Economics of reduce, reuse and recycle
Aspen was the place to be this past weekend for Eco Fest, a gathering of food, festivities, new products and ideas. A beautiful venue to showcase the ongoing need to rethink the way we live our lives.
Zero waste is an innovative idea that not only makes environmental sense but has economic logic. Large businesses are achieving zero-waste goals. General Motors and Toyota factories send nothing to landfills. It is good business acumen to close production loops. While it is good environmental stewardship, it is even better for their bottom line. They make more money for their shareholders. If it is good for big business, it is good for our families.
For example, 40 percent of food ends up in landfills, creating methane, which is bad for the environment. It also hurts our wallets. We are throwing money away, which is bad for our families and futures. The opportunity cost of not setting aside resources for our benefit down the road is huge. What choices can we make within our households in how we buy and consume to start minimizing the amount of waste and maximizing the economic benefits?
Reduce: What is the difference is between a nicety and a necessity? Do we really need it? When we reduce the amount of our consumption, it brings freedom into our lives — freedom of time previously spent on taking care of stuff. It brings freedom to our finances. We will not be burdened with debt and thus will be able to save and invest. We have to envision the beneficial outcome of our choices before we are willing to take the tough steps in changing them. We have to let go of the false pretense that who we are is dictated by the stuff we own, the cars we drive and the clothes we wear. This is really hard because we live our days on autopilot, and we are easily influenced by the idea that “more is better.” We need to take back the controls and think about our choices. How can we support one another, start different conversations and try new ways of doing things? Every small step, if taken in the right direction, will lead us down the path of sustainability in our families, communities and economies.
Reuse: This is also known as “repurposing.” Let’s get creative and resourceful. What can you come up with to have the end result be less garbage in the trash and more green in your pocket? Making a purchase? Be intentional about how and where it was made. Look around — if you are not using it, sell it or give it away. One man’s trash is another’s treasure. Someone out there needs it. Look at the growing number of secondhand and thrift stores here in the valley. The “sharing economy” via the Internet includes the opportunity to share our homes, cars, bikes and beyond. Check out the new bike transit system in Aspen at http://www.we-cycle.org. Repurposing and sharing boosts the economy by creating secondary markets for sales as well as minimizing our financial output in areas that can be availed in other ways.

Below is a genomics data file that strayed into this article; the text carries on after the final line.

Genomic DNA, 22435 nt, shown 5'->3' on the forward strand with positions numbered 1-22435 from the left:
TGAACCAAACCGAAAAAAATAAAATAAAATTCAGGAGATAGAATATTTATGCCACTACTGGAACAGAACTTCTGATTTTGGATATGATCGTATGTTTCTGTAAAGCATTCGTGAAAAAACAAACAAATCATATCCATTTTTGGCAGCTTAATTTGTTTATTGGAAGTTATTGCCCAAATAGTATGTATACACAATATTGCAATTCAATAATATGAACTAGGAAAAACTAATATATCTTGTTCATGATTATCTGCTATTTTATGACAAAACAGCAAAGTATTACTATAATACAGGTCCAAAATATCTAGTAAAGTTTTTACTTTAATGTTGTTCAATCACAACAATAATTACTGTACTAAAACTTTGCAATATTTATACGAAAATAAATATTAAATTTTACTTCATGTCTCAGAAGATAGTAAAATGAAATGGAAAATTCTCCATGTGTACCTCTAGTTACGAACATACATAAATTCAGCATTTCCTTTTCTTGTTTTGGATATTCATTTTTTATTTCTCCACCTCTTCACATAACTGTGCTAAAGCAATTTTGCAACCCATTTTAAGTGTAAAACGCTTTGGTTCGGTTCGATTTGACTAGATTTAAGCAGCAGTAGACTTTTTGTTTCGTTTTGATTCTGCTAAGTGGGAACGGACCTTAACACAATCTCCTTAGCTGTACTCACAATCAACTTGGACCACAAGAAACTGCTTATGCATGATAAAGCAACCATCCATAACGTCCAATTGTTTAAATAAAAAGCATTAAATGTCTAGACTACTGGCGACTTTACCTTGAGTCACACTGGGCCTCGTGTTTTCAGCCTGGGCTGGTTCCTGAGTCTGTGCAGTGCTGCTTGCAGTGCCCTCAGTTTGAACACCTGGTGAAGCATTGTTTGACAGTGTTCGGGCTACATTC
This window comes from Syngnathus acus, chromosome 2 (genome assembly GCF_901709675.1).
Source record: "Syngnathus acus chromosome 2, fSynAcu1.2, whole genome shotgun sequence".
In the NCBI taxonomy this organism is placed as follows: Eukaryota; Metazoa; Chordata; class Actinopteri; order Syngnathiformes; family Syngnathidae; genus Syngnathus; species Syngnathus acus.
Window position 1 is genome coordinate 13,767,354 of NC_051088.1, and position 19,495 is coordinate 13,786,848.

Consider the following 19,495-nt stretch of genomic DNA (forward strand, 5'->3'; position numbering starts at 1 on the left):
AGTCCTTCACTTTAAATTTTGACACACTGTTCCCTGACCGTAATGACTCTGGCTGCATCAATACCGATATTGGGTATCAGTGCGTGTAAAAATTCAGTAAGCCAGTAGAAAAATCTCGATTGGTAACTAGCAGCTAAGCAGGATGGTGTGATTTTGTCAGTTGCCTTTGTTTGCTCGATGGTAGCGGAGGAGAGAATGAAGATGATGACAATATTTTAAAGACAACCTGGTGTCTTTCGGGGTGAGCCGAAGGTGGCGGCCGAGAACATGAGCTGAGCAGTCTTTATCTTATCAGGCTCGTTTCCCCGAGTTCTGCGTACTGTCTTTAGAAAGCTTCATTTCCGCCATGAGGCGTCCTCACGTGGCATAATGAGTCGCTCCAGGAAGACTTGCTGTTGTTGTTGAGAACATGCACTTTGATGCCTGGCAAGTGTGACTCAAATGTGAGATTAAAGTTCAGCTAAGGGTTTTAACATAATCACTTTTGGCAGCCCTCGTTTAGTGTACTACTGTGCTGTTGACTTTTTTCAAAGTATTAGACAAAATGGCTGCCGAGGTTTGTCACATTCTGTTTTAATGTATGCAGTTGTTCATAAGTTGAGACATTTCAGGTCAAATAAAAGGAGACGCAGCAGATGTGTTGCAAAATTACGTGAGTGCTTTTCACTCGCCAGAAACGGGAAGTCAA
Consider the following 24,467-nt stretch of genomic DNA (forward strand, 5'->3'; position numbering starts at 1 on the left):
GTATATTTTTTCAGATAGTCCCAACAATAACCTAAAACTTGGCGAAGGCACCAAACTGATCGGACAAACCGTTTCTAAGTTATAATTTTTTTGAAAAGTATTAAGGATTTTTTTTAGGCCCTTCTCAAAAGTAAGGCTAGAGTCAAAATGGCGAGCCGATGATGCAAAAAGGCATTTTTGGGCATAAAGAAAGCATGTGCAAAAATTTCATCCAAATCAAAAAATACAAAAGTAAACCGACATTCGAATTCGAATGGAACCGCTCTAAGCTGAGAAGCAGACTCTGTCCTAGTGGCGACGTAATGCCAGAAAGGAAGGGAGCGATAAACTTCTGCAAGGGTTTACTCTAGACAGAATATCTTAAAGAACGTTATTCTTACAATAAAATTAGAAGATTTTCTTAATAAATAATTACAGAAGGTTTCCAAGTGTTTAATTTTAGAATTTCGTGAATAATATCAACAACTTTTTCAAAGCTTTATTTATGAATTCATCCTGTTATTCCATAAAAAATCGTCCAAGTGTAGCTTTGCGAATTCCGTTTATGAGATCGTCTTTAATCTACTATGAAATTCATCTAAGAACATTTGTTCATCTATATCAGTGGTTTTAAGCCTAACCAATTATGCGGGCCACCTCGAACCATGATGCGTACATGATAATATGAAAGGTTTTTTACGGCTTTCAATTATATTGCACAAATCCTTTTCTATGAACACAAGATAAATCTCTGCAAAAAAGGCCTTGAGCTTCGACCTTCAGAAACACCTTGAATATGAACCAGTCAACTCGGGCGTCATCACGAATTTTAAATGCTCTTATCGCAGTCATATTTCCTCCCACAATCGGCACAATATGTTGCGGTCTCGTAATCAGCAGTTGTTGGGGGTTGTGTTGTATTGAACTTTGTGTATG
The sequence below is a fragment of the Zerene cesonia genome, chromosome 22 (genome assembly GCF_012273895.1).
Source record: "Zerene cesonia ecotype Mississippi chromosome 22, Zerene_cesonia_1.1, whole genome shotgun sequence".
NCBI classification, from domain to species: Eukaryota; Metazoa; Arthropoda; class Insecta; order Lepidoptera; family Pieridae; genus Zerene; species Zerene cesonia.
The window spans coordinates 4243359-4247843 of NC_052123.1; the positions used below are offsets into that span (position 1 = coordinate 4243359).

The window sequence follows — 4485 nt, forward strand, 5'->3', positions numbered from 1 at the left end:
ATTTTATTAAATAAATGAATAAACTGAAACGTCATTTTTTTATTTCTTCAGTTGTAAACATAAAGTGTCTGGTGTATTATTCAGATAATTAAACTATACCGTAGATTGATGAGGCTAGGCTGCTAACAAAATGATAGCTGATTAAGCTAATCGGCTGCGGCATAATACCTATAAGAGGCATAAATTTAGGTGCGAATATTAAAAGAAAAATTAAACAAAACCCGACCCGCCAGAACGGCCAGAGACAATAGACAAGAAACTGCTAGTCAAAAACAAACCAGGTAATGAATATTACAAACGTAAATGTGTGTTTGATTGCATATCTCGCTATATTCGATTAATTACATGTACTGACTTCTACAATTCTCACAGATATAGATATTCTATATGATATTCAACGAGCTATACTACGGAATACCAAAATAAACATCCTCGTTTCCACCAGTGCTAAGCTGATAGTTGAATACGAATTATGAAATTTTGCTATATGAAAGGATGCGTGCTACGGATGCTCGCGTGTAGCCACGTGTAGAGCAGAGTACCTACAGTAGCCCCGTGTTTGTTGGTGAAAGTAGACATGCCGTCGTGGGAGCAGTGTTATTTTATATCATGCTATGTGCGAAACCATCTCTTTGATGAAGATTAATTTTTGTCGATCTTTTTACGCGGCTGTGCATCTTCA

Recycle: According to the Environmental Protection Agency, nationwide, we have a 34 percent recycling rate. This sounds good, but because of increased production, we are actually consuming more and creating more trash. We have to put the first two R’s in place in order to get some traction on recycling. However, recycling has a huge economic impact. According to the EPA, for every one job you create at a landfill, you can create five to 10 by facilitating recycling — good for our economy! A report notes that by achieving 75 percent reduction in landfills by 2030, we will create 1.5 million new jobs.
It’s time to reevaluate our childhood mantra of “reduce, reuse and recycle.” Yes, it has the altruistic, feel-good component. The bottom line, though, is that dollars talk and the chatter is getting louder. Let’s start paying attention — we all win!
Danielle Howard is a certified financial planner practitioner. Her office is at 23300 Two Rivers Road in Basalt. Visit her at http://www.howardfinancialresources.com, or call 970-927-3909. Advisory services are offered through Lighthouse Financial LLC, a registered investment adviser. Securities are offered through Cambridge Investment Research Inc., a broker, dealer and member of FINRA/SIPC. Cambridge and Howard Financial Resources are not affiliated.
Support Local Journalism
Support Local Journalism
Readers around Aspen and Snowmass Village make the Aspen Times’ work possible. Your financial contribution supports our efforts to deliver quality, locally relevant journalism.
Now more than ever, your support is critical to help us keep our community informed about the evolving coronavirus pandemic and the impact it is having locally. Every contribution, however large or small, will make a difference.
Each donation will be used exclusively for the development and creation of increased news coverage.
Start a dialogue, stay on topic and be civil.
If you don't follow the rules, your comment may be deleted.
User Legend: Moderator Trusted User
As it is May, a time of rebirth in the vineyards, WineInk columnist Kelly Hayes figured it was the right moment to review what the wine industry has just gone through using the lens of the WineInk columns that appeared over the last 14 months, as we tentatively, hopefully, proceed on a return to normal.